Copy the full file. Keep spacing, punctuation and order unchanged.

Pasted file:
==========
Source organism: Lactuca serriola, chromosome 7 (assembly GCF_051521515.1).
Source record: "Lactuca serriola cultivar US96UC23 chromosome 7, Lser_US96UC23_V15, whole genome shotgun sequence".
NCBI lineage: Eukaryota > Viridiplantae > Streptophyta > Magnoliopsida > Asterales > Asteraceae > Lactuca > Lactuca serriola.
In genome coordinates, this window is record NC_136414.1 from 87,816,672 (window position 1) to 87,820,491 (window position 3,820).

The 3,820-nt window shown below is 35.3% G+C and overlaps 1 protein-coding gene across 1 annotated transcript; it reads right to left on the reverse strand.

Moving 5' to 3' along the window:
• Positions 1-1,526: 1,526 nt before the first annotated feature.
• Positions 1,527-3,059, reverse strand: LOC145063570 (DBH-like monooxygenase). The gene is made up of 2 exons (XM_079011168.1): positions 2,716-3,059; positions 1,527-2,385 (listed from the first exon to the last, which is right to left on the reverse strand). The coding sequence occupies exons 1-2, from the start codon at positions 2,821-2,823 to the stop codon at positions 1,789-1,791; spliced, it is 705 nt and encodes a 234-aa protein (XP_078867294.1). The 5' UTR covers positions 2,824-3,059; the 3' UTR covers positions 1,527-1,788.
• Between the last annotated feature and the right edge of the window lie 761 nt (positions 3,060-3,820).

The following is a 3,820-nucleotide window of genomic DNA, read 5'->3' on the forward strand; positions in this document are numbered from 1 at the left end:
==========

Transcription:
Source organism: Lactuca serriola, chromosome 7 (assembly GCF_051521515.1).
Source record: "Lactuca serriola cultivar US96UC23 chromosome 7, Lser_US96UC23_V15, whole genome shotgun sequence".
NCBI lineage: Eukaryota > Viridiplantae > Streptophyta > Magnoliopsida > Asterales > Asteraceae > Lactuca > Lactuca serriola.
In genome coordinates, this window is record NC_136414.1 from 87,816,672 (window position 1) to 87,820,491 (window position 3,820).

The 3,820-nt window shown below is 35.3% G+C and overlaps 1 protein-coding gene across 1 annotated transcript; it reads right to left on the reverse strand.

Moving 5' to 3' along the window:
• Positions 1-1,526: 1,526 nt before the first annotated feature.
• Positions 1,527-3,059, reverse strand: LOC145063570 (DBH-like monooxygenase). The gene is made up of 2 exons (XM_079011168.1): positions 2,716-3,059; positions 1,527-2,385 (listed from the first exon to the last, which is right to left on the reverse strand). The coding sequence occupies exons 1-2, from the start codon at positions 2,821-2,823 to the stop codon at positions 1,789-1,791; spliced, it is 705 nt and encodes a 234-aa protein (XP_078867294.1). The 5' UTR covers positions 2,824-3,059; the 3' UTR covers positions 1,527-1,788.
• Between the last annotated feature and the right edge of the window lie 761 nt (positions 3,060-3,820).

The following is a 3,820-nucleotide window of genomic DNA, read 5'->3' on the forward strand; positions in this document are numbered from 1 at the left end: